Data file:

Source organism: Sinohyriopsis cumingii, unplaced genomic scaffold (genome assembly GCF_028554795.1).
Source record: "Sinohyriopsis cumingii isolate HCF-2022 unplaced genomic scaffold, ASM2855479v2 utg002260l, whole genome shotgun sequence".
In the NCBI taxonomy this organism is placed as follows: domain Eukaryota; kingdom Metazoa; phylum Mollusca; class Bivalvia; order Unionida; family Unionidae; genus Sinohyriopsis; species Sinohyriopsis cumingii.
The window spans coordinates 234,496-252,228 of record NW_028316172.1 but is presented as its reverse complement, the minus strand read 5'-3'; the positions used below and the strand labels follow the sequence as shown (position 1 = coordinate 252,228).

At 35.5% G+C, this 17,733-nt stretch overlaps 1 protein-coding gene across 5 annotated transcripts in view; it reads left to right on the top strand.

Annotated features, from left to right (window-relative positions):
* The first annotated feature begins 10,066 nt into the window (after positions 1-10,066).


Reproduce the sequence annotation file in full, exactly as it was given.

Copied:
Source organism: Sinohyriopsis cumingii, unplaced genomic scaffold (genome assembly GCF_028554795.1).
Source record: "Sinohyriopsis cumingii isolate HCF-2022 unplaced genomic scaffold, ASM2855479v2 utg002260l, whole genome shotgun sequence".
In the NCBI taxonomy this organism is placed as follows: domain Eukaryota; kingdom Metazoa; phylum Mollusca; class Bivalvia; order Unionida; family Unionidae; genus Sinohyriopsis; species Sinohyriopsis cumingii.
The window spans coordinates 234,496-252,228 of record NW_028316172.1 but is presented as its reverse complement, the minus strand read 5'-3'; the positions used below and the strand labels follow the sequence as shown (position 1 = coordinate 252,228).

At 35.5% G+C, this 17,733-nt stretch overlaps 1 protein-coding gene across 5 annotated transcripts in view; it reads left to right on the top strand.

Annotated features, from left to right (window-relative positions):
* The first annotated feature begins 10,066 nt into the window (after positions 1-10,066).